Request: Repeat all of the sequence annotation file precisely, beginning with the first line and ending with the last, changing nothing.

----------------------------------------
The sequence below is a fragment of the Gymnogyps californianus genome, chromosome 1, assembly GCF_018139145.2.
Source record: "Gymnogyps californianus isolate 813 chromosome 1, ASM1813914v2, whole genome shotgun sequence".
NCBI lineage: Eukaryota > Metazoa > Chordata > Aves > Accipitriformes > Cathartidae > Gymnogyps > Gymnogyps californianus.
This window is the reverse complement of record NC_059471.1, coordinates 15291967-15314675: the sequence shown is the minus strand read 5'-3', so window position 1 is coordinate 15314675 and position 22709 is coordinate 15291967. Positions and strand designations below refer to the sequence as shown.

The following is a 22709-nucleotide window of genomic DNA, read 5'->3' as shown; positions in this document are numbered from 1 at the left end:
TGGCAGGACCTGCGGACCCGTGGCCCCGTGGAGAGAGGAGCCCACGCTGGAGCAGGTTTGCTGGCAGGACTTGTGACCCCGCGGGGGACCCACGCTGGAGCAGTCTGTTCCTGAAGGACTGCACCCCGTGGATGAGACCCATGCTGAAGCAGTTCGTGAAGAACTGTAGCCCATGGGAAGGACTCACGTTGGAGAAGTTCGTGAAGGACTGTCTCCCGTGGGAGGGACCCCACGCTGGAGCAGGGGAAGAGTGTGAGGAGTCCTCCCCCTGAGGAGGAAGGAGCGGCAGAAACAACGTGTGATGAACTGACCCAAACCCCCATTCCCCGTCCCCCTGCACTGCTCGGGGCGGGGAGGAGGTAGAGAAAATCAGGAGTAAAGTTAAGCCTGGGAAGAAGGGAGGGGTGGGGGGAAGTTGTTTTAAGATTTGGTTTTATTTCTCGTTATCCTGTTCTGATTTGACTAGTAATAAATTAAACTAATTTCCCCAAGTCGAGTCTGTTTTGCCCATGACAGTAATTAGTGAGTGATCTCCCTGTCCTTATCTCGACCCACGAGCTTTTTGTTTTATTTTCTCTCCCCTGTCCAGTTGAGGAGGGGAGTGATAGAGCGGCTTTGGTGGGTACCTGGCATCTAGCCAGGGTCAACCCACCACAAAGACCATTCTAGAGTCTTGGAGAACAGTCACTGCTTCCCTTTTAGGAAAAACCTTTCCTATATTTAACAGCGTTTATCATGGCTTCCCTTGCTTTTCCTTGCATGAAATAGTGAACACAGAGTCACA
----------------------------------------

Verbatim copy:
The sequence below is a fragment of the Gymnogyps californianus genome, chromosome 1, assembly GCF_018139145.2.
Source record: "Gymnogyps californianus isolate 813 chromosome 1, ASM1813914v2, whole genome shotgun sequence".
NCBI lineage: Eukaryota > Metazoa > Chordata > Aves > Accipitriformes > Cathartidae > Gymnogyps > Gymnogyps californianus.
This window is the reverse complement of record NC_059471.1, coordinates 15291967-15314675: the sequence shown is the minus strand read 5'-3', so window position 1 is coordinate 15314675 and position 22709 is coordinate 15291967. Positions and strand designations below refer to the sequence as shown.

The following is a 22709-nucleotide window of genomic DNA, read 5'->3' as shown; positions in this document are numbered from 1 at the left end:
TGGCAGGACCTGCGGACCCGTGGCCCCGTGGAGAGAGGAGCCCACGCTGGAGCAGGTTTGCTGGCAGGACTTGTGACCCCGCGGGGGACCCACGCTGGAGCAGTCTGTTCCTGAAGGACTGCACCCCGTGGATGAGACCCATGCTGAAGCAGTTCGTGAAGAACTGTAGCCCATGGGAAGGACTCACGTTGGAGAAGTTCGTGAAGGACTGTCTCCCGTGGGAGGGACCCCACGCTGGAGCAGGGGAAGAGTGTGAGGAGTCCTCCCCCTGAGGAGGAAGGAGCGGCAGAAACAACGTGTGATGAACTGACCCAAACCCCCATTCCCCGTCCCCCTGCACTGCTCGGGGCGGGGAGGAGGTAGAGAAAATCAGGAGTAAAGTTAAGCCTGGGAAGAAGGGAGGGGTGGGGGGAAGTTGTTTTAAGATTTGGTTTTATTTCTCGTTATCCTGTTCTGATTTGACTAGTAATAAATTAAACTAATTTCCCCAAGTCGAGTCTGTTTTGCCCATGACAGTAATTAGTGAGTGATCTCCCTGTCCTTATCTCGACCCACGAGCTTTTTGTTTTATTTTCTCTCCCCTGTCCAGTTGAGGAGGGGAGTGATAGAGCGGCTTTGGTGGGTACCTGGCATCTAGCCAGGGTCAACCCACCACAAAGACCATTCTAGAGTCTTGGAGAACAGTCACTGCTTCCCTTTTAGGAAAAACCTTTCCTATATTTAACAGCGTTTATCATGGCTTCCCTTGCTTTTCCTTGCATGAAATAGTGAACACAGAGTCACA